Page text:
Does your conference have connexity?

Not sure what that means? Or even if your conference has it?

Well, the success of your face-to-face meetings depends on it!

Connexity Happens When…

Connexity happens when community and connecting collide! In a good way of course.

Your attendees crave these two things:

  • They want to connect with others (and learn from and with each other).
  • And they want to belong to a community.

When you blend connecting with community you create connexity!

Our increasingly digital world has created opportunities for conferences to become the physical watering hole for the global village. Your conference participants can connect online and then come together face to face to solve problems, share ideas and experiences, and grow together. Conferences that focus on connexity will see continued growth and high attendee satisfaction ratings.

A Connexity Sizzle And Steak Story

California Society of Association Executives (CalSAE) recently held their annual ELEVATE three-day conference in Palm Springs. Organizers intentionally focused on leveraging attendee connexity opportunities.

ELEVATE 2014 had two primary strategic priorities:

  • Participant professional development
  • Fostering community

Two volunteer committees were charged with intentionally baking professional development and community into every aspect of the meeting design. They branded those two areas as Sizzle–community and connecting–and Steak–education and development.

Why Sizzle and Steak? Well, you need to have the sizzle to sell the steak! And having both will provide a truly memorable attendee experience.

CalSAE Connexity Take Away Tips

CalSAE leaders and volunteers work hard at fostering community, connections as well as education and learning at ELEVATE. Here are some of my take away tips after attending their conference.

1. Focus on your attendees cravings!

Your conference participants crave two things: connexity and education! Put your focus on designing an experience that delivers community, connecting and learning with peers.

2. Get everyone involved!

Don’t hide your conference focus in strategic planning documents. Publicize it for everyone to hear, read and embrace. Recruit volunteers and leaders to help embed connexity and professional development in the meeting design. Learning and connecting are partners at the hip. Develop activities that focus on fostering connexity while learning together.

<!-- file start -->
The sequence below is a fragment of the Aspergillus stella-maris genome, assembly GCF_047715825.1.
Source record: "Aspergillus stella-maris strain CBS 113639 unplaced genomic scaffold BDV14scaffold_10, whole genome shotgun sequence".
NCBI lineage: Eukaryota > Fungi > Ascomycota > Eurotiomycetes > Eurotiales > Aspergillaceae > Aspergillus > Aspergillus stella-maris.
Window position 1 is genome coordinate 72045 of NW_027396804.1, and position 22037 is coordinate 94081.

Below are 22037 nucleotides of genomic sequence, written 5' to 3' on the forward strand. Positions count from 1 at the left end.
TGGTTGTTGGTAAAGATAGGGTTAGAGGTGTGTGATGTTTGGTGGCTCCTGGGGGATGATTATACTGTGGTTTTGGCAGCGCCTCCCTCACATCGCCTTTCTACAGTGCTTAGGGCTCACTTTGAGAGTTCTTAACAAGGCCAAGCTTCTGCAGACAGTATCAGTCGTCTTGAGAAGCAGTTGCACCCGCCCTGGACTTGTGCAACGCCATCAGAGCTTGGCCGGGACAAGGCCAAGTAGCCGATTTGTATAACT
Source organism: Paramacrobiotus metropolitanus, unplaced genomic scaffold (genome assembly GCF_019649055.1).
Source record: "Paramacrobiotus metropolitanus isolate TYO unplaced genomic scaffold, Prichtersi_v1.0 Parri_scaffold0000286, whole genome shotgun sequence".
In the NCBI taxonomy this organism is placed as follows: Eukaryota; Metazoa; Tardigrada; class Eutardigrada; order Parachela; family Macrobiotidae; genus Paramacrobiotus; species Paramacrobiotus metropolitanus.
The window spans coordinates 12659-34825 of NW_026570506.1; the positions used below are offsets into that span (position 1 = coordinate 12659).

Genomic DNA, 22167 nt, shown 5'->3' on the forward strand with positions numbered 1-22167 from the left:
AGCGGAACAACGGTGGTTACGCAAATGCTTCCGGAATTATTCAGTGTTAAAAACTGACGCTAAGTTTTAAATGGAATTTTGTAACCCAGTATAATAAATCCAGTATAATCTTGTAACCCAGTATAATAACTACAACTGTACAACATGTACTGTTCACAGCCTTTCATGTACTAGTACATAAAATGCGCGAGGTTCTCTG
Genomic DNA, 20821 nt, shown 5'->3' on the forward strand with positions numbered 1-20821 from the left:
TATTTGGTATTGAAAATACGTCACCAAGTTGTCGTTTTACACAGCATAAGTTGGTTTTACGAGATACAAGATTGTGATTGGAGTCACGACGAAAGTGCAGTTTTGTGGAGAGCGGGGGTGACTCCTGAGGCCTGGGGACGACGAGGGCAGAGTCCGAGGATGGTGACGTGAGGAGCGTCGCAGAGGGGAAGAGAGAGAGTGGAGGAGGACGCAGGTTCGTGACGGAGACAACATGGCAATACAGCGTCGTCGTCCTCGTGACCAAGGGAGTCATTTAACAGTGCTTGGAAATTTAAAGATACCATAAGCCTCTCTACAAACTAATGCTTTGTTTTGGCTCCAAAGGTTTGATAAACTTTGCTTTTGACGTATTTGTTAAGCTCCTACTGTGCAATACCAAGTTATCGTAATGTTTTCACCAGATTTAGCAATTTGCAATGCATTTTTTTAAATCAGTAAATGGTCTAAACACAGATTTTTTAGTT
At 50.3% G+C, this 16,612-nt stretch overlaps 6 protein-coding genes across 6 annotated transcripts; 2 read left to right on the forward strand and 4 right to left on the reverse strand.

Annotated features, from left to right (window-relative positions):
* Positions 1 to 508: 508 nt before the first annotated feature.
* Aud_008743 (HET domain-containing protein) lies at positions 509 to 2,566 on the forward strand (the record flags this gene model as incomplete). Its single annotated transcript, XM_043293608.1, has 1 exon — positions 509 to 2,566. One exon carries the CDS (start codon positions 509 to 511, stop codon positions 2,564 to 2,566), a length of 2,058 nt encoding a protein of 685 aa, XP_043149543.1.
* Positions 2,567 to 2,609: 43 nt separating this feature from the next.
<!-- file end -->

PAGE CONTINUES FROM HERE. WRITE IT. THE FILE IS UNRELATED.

3. Sponsors dig meaningful connections.

CalSAE leaders wanted sponsorship emphasis on learning experiences and relationship building instead of advertising and promotion. Offering brands sponsorship opportunities that create targeted learning and meaningful attendee community building and connection experiences is a win-win for everyone.

This has been a winning formula for us says Gina Sutherland, CMP, CalSAE Director of Education and Events. “Designing meaningful connections to brands has opened new sponsorship doors for us. We’ve created new targeted education experiences in collaboration with sponsors that has been a win-win for everyone.”

4. Take a tip from museums and create displays for discussions.

Museums call them social objects and exhibits. These displays of artifacts and items serve as a springboard for viewers’ discussions. CalSAE secured a graphic facilitator to illustrate key points with images and key words of one keynote speaker. This larger-than-life illustration was then displayed along with a Connexity Board (ideas shared from the opening general session on posted outcome cards) in the hallway to promote continued conversations.

5. Ditch the traditional ballroom keynote general sessions.

It’s time to get more innovative and provide general sessions that promote connecting and community through interactive, facilitated experiences. Don’t just rely on the traditional speaker routine. Work with them to create something different and unique like CalSAE did for their opening and closing keynotes. The opening was a facilitated peer to peer small group discussions based on each attendee’s association pain points. The closing was a Recap Gallery Activity where attendees highlighted one of their takeaways through a visual drawings and shared with each other in small groups. (See picture at top of the post.)

Disclosure: Sarah Michel was a paid speaker for CalSAE’s Elevate 2014.

What ideas has ELEVATE 2014 sparked for you in your meeting design? How can you help your sponsors and industry partners shift from selling to helping with their sponsorships?